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Ovarian cancer survivor advocates led the way for scientific studies of early symptoms of ovarian cancer and are ultimately responsible for the recognition and consensus statement on the warning signs by the medical community.
Ovarian cancer was called the “silent killer” because it was thought to have no symptoms until it was too late to make a difference. But the ovarian cancer survivor community recognized the existence of symptoms often ignored by the medical community. Only 20 percent of the 22,000 annual cases of ovarian cancer in the United States are diagnosed at an early stage, a point when the chance of cure is 70 to 90 percent. However, the vast majority of cases are diagnosed in advanced stages, when the cure rate falls to 10 to 20 percent..
My interest in early detection of ovarian cancer began in 1998. While speaking at a conference for cancer survivors, I listened in on an ovarian cancer lecture. A woman in the audience asked the speaker to elaborate on the early symptoms of ovarian cancer. He explained that there really were none. The audience became very angry, and I remember sitting in the back of the room thinking I was glad I didn’t get assigned that topic to speak on because I would have given the same answer. We, as medical professionals, had been taught that ovarian cancer has no symptoms until it reaches the advanced stages.
After the lecture, I talked with several of the women and was impressed by the clarity with which they recalled symptoms they had leading up to their diagnoses. My research interests were in identifying mechanisms for chemotherapy resistance in ovarian cancer, but I was urged by the advocates to conduct a study that would be taken seriously by the medical community.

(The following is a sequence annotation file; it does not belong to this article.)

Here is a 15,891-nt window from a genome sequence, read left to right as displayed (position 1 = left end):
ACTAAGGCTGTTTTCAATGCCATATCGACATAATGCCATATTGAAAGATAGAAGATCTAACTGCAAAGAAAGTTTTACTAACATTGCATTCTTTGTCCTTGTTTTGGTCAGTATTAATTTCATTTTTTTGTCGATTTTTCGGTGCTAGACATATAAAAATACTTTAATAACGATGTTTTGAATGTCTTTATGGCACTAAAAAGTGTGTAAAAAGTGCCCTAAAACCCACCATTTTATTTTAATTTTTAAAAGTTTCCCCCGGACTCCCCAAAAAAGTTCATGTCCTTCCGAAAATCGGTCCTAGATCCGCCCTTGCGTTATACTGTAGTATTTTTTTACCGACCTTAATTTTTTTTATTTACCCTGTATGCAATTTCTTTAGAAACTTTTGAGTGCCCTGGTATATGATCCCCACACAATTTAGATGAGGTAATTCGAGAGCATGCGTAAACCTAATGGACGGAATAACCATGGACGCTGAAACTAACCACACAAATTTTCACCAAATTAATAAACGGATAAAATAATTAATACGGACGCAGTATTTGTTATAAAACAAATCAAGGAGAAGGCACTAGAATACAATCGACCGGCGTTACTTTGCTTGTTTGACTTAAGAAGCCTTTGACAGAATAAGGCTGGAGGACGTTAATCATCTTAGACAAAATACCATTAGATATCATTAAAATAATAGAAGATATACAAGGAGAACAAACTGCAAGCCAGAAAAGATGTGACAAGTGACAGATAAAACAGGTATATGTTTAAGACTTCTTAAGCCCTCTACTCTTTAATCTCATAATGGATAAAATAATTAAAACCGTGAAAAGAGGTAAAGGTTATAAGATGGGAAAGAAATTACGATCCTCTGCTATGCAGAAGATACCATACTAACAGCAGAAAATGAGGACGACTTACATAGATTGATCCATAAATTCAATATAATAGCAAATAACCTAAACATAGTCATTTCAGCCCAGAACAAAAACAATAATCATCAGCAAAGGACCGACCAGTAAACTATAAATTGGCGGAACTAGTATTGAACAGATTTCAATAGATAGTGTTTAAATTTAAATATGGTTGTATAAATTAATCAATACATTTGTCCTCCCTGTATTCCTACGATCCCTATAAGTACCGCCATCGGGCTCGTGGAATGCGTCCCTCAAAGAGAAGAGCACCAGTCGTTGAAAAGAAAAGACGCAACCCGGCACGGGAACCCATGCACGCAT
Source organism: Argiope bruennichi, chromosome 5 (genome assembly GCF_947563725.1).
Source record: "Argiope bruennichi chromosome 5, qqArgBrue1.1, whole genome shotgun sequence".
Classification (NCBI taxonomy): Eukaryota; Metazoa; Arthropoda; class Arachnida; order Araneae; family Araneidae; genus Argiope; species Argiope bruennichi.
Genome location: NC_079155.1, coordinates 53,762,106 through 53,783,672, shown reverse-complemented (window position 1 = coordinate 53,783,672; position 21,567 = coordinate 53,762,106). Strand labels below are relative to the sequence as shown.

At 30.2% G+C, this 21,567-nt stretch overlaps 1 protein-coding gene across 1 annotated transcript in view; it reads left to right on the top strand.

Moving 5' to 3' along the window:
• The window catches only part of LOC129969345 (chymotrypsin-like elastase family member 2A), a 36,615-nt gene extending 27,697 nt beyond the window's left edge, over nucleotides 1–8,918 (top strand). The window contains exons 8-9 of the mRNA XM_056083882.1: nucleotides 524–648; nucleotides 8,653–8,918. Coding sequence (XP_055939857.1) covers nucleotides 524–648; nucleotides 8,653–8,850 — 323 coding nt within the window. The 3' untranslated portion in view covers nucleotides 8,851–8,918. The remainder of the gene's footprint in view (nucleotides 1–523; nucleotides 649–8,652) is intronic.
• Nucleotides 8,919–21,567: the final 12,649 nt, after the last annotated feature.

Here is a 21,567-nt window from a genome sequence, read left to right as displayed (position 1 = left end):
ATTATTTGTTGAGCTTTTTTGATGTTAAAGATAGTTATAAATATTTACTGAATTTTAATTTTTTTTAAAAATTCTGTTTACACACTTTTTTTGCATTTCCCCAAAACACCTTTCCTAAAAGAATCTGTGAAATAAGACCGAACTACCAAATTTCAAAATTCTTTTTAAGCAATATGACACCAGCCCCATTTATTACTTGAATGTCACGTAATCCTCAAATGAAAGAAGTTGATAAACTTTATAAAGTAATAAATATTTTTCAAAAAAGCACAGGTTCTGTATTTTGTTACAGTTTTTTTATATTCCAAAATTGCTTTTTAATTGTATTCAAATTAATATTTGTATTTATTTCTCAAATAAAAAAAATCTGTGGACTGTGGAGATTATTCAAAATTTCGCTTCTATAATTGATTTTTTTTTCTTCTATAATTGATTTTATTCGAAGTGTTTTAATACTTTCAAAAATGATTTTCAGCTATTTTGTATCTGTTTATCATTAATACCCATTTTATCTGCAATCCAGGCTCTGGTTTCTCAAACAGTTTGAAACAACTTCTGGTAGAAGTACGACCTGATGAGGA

So in 2000, I teamed up with Cindy Melancon, a founding member of the Ovarian Cancer National Alliance who later lost her life to the disease, and others to publish the results of a national ovarian cancer survey that confirmed 97 percent of women with ovarian cancer experience symptoms prior to diagnosis. We also found that women with early-stage disease—those with the best chance of cure—did, in fact, have symptoms prior to diagnosis. We looked at problems with delayed diagnosis and misdiagnosis, both on the patient side and the physician side. We found that neither women nor physicians understood that specific symptoms could be associated with ovarian cancer.
We did follow-up studies evaluating symptoms in women presenting to primary care clinics and compared them to women with ovarian cancer. While symptoms of ovarian cancer were common in the general population, we found significant differences in the frequency and duration of symptoms in cancer patients versus the general population.
Further studies identified persistent bloating, abdominal pain, urinary symptoms, and feeling full too quickly as being predictive of having ovarian cancer when they occurred more than 12 times per month and had been present for less than a year. Although many other symptoms are common in ovarian cancer patients, they are not as useful in identifying the disease since they are found at equal frequencies in the general population without cancer.
Based on this research, in June 2007, the Gynecologic Cancer Foundation, joined by the Society of Gynecologic Oncologists, the American Cancer Society, and 38 advocacy organizations, released the “Ovarian Cancer Symptoms Consensus Statement” to confront the lack of recognized early warning signs and symptoms for the deadliest gynecologic cancer.
Since there is no screening test for ovarian cancer, this consensus statement hopefully will lead to symptom recognition by both women and their physicians, and may allow for earlier diagnosis when a cure is more likely—90 percent, in fact, for women diagnosed with stage 1 ovarian cancer.
—Barbara A. Goff, MD, is director of the Division of Gynecologic Oncology at the University of Washington, and a member of the Gynecologic Cancer Foundation and Society of Gynecologic Oncologists. The “Ovarian Cancer Symptoms Consensus Statement” can be found at www.thegcf.org. For more information or to take a confidential risk assessment, visit GCF’s Women’s Cancer Network at www.wcn.org.